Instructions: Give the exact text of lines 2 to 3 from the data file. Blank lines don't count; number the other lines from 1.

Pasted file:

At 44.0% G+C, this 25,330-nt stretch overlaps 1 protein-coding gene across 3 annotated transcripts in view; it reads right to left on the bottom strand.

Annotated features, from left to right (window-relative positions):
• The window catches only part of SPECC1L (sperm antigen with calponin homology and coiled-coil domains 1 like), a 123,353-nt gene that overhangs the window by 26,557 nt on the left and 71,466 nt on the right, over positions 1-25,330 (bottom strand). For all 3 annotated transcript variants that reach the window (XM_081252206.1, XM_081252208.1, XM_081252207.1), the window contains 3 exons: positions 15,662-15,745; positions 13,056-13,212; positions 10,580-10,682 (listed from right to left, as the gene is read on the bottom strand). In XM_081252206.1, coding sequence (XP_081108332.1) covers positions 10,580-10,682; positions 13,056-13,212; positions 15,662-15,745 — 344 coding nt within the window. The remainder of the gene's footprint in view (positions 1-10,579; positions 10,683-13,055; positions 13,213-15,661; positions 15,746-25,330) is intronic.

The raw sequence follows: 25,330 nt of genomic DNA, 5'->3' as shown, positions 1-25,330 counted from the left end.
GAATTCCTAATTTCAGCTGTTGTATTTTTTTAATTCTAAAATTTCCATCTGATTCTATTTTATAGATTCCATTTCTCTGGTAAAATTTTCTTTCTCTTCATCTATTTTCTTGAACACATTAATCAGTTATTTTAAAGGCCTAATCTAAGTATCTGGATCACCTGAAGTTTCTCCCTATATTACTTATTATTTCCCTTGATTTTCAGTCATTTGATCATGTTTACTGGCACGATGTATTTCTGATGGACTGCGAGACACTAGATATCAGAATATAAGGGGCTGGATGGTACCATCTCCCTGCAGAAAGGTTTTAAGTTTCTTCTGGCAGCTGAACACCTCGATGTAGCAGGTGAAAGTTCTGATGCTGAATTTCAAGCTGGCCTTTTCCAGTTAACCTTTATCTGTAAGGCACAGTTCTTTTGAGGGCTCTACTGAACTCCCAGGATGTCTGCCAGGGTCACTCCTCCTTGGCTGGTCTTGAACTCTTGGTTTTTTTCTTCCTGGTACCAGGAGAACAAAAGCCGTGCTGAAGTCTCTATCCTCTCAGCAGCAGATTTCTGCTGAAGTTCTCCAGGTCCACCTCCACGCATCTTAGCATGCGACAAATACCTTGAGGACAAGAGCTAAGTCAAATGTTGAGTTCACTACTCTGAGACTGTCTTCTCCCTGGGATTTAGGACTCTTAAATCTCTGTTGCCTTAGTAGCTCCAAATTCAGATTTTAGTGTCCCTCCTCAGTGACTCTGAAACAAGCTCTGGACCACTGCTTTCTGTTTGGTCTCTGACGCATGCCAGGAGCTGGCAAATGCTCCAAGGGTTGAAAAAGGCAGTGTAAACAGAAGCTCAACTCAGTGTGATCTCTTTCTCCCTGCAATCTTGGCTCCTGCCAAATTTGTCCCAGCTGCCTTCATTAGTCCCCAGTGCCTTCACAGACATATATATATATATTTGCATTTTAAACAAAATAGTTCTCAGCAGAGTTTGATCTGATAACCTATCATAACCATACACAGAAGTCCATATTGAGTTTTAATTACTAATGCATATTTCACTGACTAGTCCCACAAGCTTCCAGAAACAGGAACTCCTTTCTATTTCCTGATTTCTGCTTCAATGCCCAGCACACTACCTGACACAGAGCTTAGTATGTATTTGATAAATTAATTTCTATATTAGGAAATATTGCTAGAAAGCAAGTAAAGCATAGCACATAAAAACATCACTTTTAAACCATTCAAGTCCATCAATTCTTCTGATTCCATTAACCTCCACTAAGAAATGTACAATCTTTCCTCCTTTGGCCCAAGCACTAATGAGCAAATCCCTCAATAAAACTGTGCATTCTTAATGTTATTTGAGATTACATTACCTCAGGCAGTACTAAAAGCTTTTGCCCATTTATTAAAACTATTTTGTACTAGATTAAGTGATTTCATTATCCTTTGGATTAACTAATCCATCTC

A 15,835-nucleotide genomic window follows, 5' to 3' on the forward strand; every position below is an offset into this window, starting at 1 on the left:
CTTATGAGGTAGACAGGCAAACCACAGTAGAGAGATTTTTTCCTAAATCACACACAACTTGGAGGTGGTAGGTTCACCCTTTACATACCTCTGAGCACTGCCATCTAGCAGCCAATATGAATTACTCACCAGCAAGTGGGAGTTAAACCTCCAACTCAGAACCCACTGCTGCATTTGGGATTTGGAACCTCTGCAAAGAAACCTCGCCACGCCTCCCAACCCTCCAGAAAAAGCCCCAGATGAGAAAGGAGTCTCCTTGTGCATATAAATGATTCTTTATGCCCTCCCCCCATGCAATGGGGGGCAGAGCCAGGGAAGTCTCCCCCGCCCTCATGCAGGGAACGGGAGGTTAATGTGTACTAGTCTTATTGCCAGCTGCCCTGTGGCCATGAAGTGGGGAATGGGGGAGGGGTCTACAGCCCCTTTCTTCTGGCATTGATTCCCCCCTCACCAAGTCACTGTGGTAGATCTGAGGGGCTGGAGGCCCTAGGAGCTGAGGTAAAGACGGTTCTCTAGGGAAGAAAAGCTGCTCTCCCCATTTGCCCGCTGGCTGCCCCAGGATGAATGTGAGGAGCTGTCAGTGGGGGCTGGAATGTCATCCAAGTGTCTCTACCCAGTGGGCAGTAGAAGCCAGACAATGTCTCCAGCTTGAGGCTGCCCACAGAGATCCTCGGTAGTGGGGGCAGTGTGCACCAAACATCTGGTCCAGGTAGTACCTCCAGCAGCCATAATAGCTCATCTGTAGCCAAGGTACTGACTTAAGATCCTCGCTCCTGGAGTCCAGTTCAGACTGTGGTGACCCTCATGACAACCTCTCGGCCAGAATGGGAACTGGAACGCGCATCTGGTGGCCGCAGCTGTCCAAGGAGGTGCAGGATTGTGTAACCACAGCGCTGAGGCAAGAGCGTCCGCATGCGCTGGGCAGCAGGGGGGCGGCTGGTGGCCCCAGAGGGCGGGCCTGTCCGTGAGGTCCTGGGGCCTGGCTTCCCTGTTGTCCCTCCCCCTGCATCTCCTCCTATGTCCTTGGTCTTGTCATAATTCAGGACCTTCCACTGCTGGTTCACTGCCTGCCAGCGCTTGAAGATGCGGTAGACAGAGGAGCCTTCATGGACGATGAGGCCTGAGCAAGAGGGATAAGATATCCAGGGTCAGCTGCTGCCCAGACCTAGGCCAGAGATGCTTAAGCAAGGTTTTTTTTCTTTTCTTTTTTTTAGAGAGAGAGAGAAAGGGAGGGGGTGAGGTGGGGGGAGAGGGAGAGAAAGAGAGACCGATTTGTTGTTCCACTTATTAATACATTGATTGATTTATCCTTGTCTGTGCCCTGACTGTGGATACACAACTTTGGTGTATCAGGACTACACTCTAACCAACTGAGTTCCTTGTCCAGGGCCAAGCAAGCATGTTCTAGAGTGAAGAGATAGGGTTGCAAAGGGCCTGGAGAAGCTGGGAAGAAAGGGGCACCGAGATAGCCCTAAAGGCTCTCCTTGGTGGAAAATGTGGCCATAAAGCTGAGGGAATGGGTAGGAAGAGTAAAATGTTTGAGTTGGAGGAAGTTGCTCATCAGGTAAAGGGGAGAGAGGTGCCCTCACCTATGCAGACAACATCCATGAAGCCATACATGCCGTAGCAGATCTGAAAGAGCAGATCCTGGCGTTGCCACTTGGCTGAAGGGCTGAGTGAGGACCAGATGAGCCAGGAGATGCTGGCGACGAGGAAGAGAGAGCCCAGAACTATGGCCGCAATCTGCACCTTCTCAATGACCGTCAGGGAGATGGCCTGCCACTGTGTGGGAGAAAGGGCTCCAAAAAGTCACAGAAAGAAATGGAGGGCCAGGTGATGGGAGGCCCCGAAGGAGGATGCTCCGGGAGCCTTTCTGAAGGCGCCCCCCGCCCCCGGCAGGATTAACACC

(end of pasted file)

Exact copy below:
Annotated features, from left to right (window-relative positions):
• The window catches only part of SPECC1L (sperm antigen with calponin homology and coiled-coil domains 1 like), a 123,353-nt gene that overhangs the window by 26,557 nt on the left and 71,466 nt on the right, over positions 1-25,330 (bottom strand). For all 3 annotated transcript variants that reach the window (XM_081252206.1, XM_081252208.1, XM_081252207.1), the window contains 3 exons: positions 15,662-15,745; positions 13,056-13,212; positions 10,580-10,682 (listed from right to left, as the gene is read on the bottom strand). In XM_081252206.1, coding sequence (XP_081108332.1) covers positions 10,580-10,682; positions 13,056-13,212; positions 15,662-15,745 — 344 coding nt within the window. The remainder of the gene's footprint in view (positions 1-10,579; positions 10,683-13,055; positions 13,213-15,661; positions 15,746-25,330) is intronic.